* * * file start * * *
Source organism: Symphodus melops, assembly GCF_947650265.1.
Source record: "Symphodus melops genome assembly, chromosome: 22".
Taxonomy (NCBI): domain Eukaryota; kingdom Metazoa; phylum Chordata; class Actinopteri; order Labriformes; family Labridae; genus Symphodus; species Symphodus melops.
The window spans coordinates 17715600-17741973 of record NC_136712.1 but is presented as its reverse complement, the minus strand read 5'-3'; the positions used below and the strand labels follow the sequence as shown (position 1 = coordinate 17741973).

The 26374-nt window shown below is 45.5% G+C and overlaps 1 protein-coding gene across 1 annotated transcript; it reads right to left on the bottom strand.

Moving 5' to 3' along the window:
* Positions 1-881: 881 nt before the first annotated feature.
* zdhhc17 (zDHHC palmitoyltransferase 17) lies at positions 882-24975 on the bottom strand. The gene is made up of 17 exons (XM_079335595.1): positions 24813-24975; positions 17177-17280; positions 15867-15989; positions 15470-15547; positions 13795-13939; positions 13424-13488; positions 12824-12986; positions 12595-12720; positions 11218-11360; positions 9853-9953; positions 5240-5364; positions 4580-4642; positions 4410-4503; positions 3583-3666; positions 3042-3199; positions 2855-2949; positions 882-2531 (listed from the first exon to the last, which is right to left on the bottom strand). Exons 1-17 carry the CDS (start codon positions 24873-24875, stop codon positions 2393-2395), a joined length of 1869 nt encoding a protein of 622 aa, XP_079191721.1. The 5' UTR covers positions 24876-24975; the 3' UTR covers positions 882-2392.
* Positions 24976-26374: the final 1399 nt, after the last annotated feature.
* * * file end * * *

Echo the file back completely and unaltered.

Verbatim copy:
Source organism: Symphodus melops, assembly GCF_947650265.1.
Source record: "Symphodus melops genome assembly, chromosome: 22".
Taxonomy (NCBI): domain Eukaryota; kingdom Metazoa; phylum Chordata; class Actinopteri; order Labriformes; family Labridae; genus Symphodus; species Symphodus melops.
The window spans coordinates 17715600-17741973 of record NC_136712.1 but is presented as its reverse complement, the minus strand read 5'-3'; the positions used below and the strand labels follow the sequence as shown (position 1 = coordinate 17741973).

The 26374-nt window shown below is 45.5% G+C and overlaps 1 protein-coding gene across 1 annotated transcript; it reads right to left on the bottom strand.

Moving 5' to 3' along the window:
* Positions 1-881: 881 nt before the first annotated feature.
* zdhhc17 (zDHHC palmitoyltransferase 17) lies at positions 882-24975 on the bottom strand. The gene is made up of 17 exons (XM_079335595.1): positions 24813-24975; positions 17177-17280; positions 15867-15989; positions 15470-15547; positions 13795-13939; positions 13424-13488; positions 12824-12986; positions 12595-12720; positions 11218-11360; positions 9853-9953; positions 5240-5364; positions 4580-4642; positions 4410-4503; positions 3583-3666; positions 3042-3199; positions 2855-2949; positions 882-2531 (listed from the first exon to the last, which is right to left on the bottom strand). Exons 1-17 carry the CDS (start codon positions 24873-24875, stop codon positions 2393-2395), a joined length of 1869 nt encoding a protein of 622 aa, XP_079191721.1. The 5' UTR covers positions 24876-24975; the 3' UTR covers positions 882-2392.
* Positions 24976-26374: the final 1399 nt, after the last annotated feature.